Further horrible things can be done with Purging the House, annihilating non-Iron Craned Muraisans for +1/+1 bonuses to all of your Ninja. Attach Shiryo no Goju to him, and he's a Philosopher of Legend! An infinite number of irrelevant actions per phase! It's another way to abuse the Ninja Thief/Fan of Command/Know Your Enemy/Shapeshifter combo! (Which doesn't even require the Ninja Thief provided you use Ninube Ogoku... Even better!)

Oh, who am I kidding...

Muraisan's a sub-standard card, destined to use as a coaster thanks to his 0 HR. Had that been a - HR, then he'd be quite good. Yogo Towers decks would use him for his cheap force, and Ninja decks might use him as a warm body (unlikely, however, since his ability isn't really useful for any of them). Murai's much like Bayushi Urei - a card that would have been great with a - HR, but as printed, is pretty silly. Useful for keeping rings from forming on your table though. Both, however, bear good news for the Scorpion in the storyline. Muraisan gives us hope that the Shadow can be overcome, and personalities can be purged from its taint.

He's got a great name however...

Bayushi Murai
Scorpion Clan Poet
(Not a Ninja. Or a Courtier for that matter. Oh well. :) )

[Additional: There's nothing preventing people from building a Scorpion deck which doesn't plan to drop below 0 honor. Muraisan, Urei, and Kyono are solid first turn personalities, while Marumo, exp2 Hisa, and exp3 Kachiko provide midrange power (I've never lost a game in which I had exp2 Hisa on the table). Roughly half of the Scorpions with 2 personal honor have a 0 honor requirement (although Muraisan and Urei lack the 2PH feature). This allows a Yogo Towers player to use Elite Infantry, and be less vulnerable to the "no force" syndrome. And Kachiko's Fan is always an options.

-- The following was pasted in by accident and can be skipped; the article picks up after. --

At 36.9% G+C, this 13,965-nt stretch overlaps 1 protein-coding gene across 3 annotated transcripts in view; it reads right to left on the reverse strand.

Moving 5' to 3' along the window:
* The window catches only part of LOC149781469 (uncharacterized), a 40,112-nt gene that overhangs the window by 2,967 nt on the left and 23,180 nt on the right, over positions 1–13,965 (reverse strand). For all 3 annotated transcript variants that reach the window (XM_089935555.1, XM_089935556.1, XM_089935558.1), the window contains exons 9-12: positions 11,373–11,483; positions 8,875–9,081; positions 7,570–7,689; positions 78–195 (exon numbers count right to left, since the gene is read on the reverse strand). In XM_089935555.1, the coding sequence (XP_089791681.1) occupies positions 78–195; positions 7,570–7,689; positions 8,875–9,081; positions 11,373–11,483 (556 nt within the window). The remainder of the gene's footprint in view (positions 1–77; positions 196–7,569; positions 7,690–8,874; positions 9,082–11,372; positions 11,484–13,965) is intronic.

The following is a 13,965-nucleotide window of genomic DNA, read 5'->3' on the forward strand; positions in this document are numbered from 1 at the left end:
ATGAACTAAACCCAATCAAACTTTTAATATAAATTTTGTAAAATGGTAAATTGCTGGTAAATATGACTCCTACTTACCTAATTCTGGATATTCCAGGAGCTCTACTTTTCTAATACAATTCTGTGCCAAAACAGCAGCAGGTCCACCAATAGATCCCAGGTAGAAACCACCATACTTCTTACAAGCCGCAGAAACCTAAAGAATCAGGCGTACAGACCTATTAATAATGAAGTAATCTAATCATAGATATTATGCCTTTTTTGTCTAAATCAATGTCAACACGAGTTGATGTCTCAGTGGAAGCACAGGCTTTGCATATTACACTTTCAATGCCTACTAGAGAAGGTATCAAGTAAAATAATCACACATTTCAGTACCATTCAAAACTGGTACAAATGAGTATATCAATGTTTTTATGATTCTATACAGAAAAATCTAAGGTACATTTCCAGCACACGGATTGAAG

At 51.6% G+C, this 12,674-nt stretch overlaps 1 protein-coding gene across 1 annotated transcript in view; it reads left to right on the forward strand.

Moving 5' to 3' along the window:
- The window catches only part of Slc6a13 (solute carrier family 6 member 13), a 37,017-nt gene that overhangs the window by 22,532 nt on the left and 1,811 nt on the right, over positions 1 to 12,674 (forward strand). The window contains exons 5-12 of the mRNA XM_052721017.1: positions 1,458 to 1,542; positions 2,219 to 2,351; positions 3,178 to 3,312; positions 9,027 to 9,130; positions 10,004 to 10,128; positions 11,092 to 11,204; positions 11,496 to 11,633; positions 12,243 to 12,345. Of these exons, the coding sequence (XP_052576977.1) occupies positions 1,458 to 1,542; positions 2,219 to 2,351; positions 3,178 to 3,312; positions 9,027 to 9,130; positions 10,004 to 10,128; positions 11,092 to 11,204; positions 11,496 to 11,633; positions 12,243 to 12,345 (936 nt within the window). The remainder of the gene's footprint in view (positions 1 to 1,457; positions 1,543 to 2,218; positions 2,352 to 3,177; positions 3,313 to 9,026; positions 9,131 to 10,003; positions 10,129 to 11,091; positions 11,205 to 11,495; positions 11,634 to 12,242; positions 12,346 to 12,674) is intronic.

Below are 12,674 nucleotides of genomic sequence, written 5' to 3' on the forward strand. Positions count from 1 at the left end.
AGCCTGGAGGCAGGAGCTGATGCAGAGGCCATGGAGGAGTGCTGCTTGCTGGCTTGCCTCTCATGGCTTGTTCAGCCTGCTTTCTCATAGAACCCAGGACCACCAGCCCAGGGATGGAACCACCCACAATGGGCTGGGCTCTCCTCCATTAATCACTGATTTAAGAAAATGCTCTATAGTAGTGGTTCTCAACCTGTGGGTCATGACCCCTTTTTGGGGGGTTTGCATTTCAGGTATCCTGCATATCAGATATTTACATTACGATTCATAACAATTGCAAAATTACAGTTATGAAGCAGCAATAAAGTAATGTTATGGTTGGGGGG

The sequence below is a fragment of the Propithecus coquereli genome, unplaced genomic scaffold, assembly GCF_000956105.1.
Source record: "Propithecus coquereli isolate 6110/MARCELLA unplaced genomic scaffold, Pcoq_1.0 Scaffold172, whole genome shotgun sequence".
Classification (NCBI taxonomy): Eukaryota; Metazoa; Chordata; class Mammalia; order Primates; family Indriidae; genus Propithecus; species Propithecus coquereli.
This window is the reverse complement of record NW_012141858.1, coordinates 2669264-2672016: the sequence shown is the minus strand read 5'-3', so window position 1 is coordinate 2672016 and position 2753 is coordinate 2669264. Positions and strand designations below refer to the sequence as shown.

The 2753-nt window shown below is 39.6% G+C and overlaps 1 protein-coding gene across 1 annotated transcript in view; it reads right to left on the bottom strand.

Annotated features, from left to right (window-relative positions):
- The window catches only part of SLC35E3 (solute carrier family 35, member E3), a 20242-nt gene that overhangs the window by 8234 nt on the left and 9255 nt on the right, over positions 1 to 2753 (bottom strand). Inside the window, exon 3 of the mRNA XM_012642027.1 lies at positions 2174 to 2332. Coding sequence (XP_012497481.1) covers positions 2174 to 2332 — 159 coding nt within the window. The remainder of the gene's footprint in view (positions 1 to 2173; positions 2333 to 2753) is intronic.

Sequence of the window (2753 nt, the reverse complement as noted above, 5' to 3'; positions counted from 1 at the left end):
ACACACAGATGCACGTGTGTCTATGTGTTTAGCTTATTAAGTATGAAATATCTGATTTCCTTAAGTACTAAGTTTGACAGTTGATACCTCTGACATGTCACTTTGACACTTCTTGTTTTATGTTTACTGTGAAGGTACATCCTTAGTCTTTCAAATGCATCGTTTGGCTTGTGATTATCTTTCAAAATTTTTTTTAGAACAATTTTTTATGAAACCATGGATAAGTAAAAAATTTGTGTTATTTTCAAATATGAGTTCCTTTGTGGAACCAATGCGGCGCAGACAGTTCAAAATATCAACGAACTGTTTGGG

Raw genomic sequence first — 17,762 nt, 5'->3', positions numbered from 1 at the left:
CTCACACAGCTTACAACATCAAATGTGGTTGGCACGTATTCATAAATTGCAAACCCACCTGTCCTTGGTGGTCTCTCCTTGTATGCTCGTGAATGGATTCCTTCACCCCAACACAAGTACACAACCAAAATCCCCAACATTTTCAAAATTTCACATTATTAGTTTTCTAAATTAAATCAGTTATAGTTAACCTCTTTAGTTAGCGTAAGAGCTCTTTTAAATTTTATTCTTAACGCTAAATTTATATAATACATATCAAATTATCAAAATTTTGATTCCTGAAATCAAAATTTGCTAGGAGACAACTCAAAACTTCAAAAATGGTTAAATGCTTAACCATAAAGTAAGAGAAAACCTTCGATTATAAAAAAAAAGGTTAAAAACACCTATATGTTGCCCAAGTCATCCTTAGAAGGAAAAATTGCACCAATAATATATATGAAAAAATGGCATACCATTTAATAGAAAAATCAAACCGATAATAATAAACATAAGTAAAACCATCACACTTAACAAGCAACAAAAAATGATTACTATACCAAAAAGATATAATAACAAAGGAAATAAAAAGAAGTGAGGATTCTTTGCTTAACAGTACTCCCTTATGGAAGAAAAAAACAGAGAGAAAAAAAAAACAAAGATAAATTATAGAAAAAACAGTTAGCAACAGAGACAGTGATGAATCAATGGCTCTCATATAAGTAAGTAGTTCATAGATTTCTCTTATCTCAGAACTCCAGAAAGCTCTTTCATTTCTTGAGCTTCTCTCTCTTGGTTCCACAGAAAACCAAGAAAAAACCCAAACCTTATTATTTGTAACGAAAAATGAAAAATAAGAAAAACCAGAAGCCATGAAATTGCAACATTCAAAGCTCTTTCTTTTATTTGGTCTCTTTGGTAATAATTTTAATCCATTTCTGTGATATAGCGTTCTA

Muraisan is also a contender for a cosmopolitan deck of cheap personalities with decent force and chi, though the speed gained from corrupt holdings is probably more useful.

And, of course, he's better than a Philosopher (since he does something), even without Shiryo no Goju. But Philosopher-like-cards is a column for another time. However, even if his ability doesn't do much, it gives the persona some character. One of my favorite card games is On the Edge, in which almost every card of an ordinary person gives me as much of an idea of their character as I have of many of the major characters in L5R. Small, insignificant traits and abilities such as Muraisan's, Yoritomo Yukue's, Aramoro's ability to step in for Kachiko, etc. Of course, the personality should be worth using on its own, but I'd rather have a clan full of people with very slightly worse stats and a bunch of abilities which allow crafty deck construction and add character to the person and the clan. L5R has a lot of story going on, but story told through cards paints for me a more vivid picture than story downloaded from the web. -- ed.]


Card text copyright FRPG, 1995-2000.
Article text copyright Stephen Murai, 2000.